Playable demo using Unreal Engine 3
Being a small team of developers, my responsibilities in this project varied in different areas including: core engine, editor, engine’s integration with FMOD, ScaleFormFX and GameMonkey script, gameplay, simple particle and shader effects, cinematic engine and sound manager.
While I was working at Move Interactive as a game programmer, we were just finishing another prototype of Ugo Volt and there was an opportunity to develop a simple 3D platformer game. Inspired by Pandemonium, we developed Floribella.
The Floribella game is based on an argentine telenovela named Floricienta which was very popular some years ago in the Portuguese adaptation with the same name.
This project begun in June of 2007 and was published by November 25th of that same year in Portugal. More recently in 2009 it was launched in several other countries such as Italy, France, Spain and Brazil.
The Torque Game Engine was used in this production where I worked as a gameplay programmer in both Torque Script and C++.
I want to wish you all a Merry Christmas and that the new year of 2011 may bring you health and joy! Also check out the ZPX’s Christmas card, it’s in Portuguese but here is a translation of my message: “I wish you a Merry Christmas with a stocking filled with pixels and an excellent year of 2011!”.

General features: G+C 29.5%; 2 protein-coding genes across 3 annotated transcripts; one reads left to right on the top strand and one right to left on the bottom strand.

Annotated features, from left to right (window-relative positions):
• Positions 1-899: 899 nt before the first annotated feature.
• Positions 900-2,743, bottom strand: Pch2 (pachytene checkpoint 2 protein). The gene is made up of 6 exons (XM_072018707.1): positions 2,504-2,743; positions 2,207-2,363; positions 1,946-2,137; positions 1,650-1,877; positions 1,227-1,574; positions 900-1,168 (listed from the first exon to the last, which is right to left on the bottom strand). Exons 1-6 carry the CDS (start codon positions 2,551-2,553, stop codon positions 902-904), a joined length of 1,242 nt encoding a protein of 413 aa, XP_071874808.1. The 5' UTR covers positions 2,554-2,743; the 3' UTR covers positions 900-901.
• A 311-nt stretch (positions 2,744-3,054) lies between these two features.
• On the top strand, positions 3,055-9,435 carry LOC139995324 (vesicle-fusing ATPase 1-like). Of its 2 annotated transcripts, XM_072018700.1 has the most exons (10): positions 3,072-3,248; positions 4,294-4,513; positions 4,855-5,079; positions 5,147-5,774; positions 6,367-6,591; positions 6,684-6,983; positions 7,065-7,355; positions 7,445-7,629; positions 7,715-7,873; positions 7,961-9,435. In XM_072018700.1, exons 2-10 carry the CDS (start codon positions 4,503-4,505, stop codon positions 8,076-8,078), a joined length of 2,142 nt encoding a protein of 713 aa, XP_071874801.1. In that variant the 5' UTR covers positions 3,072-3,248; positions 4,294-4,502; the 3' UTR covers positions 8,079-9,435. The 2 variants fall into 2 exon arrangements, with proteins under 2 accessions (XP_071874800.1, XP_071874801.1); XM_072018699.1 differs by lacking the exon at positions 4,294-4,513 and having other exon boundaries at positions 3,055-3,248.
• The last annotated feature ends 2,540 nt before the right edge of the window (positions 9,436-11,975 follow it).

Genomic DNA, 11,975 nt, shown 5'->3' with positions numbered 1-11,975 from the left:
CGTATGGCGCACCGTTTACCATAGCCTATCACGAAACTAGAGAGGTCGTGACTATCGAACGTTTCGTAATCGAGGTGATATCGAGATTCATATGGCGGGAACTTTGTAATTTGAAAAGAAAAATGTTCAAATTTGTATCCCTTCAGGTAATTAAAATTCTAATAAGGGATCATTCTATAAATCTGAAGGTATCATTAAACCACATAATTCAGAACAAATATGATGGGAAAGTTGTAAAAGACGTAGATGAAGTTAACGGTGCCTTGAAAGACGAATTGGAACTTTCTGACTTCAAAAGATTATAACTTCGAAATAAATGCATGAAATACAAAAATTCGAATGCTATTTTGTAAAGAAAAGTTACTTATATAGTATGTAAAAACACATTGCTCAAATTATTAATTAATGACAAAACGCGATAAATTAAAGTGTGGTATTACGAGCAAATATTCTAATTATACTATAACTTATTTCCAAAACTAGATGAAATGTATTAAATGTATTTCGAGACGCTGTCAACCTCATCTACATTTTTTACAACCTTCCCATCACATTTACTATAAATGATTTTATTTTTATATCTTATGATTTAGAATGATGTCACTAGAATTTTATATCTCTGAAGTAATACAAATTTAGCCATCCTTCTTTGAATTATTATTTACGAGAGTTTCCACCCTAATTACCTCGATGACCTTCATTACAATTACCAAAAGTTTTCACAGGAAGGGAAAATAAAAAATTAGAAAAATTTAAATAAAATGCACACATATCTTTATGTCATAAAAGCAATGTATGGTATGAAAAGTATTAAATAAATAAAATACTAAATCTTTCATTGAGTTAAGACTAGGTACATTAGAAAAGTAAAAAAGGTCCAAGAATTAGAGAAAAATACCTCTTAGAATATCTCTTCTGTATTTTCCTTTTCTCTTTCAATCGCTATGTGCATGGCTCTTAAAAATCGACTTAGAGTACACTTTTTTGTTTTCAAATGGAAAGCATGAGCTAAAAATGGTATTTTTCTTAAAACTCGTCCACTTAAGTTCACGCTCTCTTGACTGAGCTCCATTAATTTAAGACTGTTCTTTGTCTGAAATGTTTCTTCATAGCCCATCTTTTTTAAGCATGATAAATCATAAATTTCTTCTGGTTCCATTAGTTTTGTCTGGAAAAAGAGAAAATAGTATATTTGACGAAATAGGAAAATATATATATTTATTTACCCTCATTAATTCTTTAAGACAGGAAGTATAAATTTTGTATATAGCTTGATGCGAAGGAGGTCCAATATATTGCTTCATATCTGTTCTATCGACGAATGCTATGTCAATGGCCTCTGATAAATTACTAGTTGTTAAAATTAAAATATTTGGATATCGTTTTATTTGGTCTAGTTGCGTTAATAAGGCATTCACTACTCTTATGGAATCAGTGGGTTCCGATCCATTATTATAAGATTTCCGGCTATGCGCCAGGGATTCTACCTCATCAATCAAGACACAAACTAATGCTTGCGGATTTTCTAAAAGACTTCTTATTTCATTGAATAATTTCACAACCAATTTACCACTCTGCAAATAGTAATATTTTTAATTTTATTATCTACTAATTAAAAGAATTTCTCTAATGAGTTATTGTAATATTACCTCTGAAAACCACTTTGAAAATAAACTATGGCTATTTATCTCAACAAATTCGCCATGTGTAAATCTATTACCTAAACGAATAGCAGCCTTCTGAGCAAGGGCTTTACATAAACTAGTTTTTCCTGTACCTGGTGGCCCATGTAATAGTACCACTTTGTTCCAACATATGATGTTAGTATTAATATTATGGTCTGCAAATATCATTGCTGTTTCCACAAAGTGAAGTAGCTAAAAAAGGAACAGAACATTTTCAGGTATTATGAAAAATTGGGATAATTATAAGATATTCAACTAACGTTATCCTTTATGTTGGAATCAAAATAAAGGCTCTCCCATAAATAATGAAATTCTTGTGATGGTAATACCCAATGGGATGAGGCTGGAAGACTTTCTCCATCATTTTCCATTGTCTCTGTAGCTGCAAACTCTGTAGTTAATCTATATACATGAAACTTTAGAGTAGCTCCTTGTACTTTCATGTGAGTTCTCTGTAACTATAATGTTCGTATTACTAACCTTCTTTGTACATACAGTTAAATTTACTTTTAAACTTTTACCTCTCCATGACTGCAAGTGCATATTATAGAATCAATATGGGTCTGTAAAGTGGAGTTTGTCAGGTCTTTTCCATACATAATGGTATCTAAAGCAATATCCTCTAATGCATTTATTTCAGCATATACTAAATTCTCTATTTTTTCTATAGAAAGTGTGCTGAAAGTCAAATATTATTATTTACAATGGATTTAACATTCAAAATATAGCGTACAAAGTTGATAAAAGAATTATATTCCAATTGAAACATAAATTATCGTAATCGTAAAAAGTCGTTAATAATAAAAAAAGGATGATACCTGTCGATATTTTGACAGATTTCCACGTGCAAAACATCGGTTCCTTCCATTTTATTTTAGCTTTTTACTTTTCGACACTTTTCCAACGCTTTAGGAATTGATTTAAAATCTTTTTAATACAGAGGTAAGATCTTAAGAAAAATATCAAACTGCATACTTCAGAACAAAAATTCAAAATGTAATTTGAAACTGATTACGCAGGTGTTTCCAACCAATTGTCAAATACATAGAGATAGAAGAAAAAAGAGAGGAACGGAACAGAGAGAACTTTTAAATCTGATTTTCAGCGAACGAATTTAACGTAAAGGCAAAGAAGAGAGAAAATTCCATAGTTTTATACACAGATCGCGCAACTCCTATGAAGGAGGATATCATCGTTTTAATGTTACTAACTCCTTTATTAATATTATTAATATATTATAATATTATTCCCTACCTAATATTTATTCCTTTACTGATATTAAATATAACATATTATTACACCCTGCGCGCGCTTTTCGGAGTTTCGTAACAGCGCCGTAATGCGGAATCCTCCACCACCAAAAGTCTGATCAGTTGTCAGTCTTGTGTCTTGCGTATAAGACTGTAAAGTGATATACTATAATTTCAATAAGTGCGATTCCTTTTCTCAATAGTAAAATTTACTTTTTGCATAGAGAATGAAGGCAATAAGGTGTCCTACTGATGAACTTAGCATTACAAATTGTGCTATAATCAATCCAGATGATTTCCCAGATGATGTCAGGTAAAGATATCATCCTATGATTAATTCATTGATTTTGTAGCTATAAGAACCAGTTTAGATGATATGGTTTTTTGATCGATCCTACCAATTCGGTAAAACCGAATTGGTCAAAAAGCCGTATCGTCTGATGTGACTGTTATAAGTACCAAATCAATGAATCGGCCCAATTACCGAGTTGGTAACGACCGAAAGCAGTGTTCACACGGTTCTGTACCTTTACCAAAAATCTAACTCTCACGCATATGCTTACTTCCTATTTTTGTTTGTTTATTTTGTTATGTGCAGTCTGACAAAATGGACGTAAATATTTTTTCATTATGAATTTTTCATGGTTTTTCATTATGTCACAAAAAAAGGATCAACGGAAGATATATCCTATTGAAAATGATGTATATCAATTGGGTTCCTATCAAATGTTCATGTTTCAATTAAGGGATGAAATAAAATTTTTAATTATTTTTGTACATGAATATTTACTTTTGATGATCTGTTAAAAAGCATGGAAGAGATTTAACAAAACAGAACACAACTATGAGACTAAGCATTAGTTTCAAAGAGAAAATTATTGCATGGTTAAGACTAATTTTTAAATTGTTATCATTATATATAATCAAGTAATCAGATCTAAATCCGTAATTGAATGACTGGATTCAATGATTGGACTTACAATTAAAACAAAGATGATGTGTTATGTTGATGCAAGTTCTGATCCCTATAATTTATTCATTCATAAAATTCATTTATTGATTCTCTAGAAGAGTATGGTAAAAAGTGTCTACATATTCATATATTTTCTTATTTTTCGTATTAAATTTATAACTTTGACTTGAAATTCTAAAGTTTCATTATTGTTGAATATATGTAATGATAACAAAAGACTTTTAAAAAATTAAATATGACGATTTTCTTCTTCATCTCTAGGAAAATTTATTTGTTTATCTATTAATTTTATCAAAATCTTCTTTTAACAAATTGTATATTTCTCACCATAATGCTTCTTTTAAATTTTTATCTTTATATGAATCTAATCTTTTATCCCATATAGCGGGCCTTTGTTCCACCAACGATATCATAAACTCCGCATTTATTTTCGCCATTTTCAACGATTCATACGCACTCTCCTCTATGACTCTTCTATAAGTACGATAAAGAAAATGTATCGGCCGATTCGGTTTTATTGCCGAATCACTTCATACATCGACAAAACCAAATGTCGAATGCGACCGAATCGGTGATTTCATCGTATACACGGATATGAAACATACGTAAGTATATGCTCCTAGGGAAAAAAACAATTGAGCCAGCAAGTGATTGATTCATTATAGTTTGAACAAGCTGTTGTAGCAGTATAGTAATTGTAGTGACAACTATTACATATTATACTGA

Welcome to my new home.
After considering this change for a while, I decided to move forward with it because I think it will bring more useful content to the site. The problem with my other page was that I had to do everything by hand and I don’t have much time to spend on maintaining the code for the website. With a known blog and with lots of tools to help I can focus on what’s important, the tutorials, articles, etc.
One other change I decided to make was to remove some menu categories because I simply couldn’t maintain/update all of them. I think the other page was mostly visited by people searching for programming topics. If there is anyone interested in getting the other categories back drop me a note and I’ll do my best to bring them back.
I’ll keep my old page running in this address: http://www.ricardosabino.com/index_old.php for a while during the transition to this new blog format.
With this change I hope to post much more than only 5 times per year. Let’s see out it goes.